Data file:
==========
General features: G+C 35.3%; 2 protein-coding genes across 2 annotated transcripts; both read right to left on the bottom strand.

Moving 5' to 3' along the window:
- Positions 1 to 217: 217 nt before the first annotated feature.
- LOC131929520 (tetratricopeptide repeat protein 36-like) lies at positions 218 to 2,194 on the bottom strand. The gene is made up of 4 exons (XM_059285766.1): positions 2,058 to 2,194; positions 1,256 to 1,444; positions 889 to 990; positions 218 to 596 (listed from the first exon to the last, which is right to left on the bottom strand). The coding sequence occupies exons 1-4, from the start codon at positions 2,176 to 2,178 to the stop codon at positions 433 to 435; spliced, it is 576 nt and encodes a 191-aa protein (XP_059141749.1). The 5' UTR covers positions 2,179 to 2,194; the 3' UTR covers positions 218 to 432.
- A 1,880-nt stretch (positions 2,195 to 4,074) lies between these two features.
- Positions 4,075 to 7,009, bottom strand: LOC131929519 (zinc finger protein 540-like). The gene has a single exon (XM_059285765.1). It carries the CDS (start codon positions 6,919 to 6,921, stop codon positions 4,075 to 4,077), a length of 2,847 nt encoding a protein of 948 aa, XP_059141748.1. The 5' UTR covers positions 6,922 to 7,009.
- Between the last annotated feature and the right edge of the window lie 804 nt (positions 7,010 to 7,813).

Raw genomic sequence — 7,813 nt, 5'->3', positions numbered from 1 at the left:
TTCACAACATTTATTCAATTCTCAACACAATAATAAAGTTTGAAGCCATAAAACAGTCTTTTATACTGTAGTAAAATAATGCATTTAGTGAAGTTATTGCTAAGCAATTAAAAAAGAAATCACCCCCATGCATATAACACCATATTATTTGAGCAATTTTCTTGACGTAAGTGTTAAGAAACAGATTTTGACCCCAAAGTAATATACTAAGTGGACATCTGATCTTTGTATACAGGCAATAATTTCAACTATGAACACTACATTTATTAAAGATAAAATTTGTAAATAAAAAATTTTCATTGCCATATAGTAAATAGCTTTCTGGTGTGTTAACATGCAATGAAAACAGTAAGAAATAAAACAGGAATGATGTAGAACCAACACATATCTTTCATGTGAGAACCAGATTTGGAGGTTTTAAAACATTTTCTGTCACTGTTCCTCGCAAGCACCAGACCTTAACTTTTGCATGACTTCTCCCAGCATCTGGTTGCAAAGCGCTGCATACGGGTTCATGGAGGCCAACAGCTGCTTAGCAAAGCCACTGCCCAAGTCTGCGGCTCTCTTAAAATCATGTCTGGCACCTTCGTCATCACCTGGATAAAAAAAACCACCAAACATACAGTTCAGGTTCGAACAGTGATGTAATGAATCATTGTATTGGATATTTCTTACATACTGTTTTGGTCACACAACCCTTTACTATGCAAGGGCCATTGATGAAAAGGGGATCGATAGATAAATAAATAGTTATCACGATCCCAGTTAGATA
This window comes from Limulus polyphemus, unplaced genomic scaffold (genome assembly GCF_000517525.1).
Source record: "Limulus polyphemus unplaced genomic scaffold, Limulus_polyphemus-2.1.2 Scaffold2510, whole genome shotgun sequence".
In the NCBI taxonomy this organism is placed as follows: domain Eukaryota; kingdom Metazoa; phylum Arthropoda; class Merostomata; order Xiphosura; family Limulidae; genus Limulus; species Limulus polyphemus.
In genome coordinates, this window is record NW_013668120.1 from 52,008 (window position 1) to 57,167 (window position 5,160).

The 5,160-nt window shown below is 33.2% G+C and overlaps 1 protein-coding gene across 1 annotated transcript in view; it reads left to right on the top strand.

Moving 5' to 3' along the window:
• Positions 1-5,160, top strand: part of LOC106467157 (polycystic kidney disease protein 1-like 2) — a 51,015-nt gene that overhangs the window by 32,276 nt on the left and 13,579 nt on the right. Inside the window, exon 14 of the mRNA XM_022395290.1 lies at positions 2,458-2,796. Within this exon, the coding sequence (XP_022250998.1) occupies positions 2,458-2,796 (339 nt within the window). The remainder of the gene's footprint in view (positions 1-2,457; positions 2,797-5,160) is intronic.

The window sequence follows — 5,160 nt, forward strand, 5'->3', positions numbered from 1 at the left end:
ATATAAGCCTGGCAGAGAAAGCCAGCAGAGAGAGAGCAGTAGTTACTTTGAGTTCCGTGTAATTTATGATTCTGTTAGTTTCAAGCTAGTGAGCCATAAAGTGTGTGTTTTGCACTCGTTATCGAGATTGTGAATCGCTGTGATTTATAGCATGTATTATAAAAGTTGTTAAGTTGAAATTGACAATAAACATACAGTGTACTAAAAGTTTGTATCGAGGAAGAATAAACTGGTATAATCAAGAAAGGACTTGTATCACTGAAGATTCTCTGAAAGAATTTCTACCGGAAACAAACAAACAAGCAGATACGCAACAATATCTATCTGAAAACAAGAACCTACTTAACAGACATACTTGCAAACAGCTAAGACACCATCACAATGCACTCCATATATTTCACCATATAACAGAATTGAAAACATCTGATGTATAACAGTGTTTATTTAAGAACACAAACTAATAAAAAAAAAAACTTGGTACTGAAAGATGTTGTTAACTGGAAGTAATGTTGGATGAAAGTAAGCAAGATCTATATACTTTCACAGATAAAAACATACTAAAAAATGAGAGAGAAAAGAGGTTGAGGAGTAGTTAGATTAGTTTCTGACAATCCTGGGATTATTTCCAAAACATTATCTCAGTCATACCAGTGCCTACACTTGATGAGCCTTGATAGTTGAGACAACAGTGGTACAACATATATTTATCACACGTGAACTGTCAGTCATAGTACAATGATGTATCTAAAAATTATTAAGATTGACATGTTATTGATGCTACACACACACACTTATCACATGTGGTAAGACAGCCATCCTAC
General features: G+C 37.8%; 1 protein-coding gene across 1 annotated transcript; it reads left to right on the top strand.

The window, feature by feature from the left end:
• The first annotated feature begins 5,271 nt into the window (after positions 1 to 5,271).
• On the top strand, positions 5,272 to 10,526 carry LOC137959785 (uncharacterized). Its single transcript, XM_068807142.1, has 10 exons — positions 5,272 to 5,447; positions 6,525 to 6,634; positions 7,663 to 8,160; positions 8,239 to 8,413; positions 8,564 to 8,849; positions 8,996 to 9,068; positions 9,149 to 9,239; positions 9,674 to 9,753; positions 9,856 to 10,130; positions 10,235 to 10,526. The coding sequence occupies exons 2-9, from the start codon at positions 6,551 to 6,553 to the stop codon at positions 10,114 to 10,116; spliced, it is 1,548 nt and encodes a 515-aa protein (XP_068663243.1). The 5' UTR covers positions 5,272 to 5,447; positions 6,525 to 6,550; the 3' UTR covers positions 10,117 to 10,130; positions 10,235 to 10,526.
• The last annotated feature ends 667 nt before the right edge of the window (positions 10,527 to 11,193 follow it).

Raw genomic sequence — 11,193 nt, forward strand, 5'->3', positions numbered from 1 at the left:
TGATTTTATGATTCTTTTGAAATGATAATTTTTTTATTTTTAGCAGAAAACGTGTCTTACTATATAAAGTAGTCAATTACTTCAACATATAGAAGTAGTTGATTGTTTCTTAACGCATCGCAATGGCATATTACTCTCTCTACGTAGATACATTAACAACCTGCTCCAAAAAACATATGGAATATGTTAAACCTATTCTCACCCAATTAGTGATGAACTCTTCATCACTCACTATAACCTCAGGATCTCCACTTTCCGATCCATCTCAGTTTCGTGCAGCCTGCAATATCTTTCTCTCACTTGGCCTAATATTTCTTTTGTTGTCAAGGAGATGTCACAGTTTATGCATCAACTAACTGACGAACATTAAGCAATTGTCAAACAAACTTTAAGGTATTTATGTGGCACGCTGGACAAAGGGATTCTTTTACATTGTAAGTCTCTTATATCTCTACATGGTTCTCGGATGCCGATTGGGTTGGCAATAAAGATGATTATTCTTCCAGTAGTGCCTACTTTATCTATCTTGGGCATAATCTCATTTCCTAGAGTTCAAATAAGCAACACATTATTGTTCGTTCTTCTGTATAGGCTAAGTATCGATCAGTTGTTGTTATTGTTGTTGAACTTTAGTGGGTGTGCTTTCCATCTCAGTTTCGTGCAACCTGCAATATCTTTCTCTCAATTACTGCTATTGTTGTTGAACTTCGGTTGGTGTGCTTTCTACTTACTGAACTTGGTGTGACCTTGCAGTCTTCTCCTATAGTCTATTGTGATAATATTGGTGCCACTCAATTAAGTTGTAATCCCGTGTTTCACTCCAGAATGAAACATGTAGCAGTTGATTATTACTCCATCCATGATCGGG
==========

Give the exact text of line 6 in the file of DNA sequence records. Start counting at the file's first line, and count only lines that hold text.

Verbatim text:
- Positions 4,075 to 7,009, bottom strand: LOC131929519 (zinc finger protein 540-like). The gene has a single exon (XM_059285765.1). It carries the CDS (start codon positions 6,919 to 6,921, stop codon positions 4,075 to 4,077), a length of 2,847 nt encoding a protein of 948 aa, XP_059141748.1. The 5' UTR covers positions 6,922 to 7,009.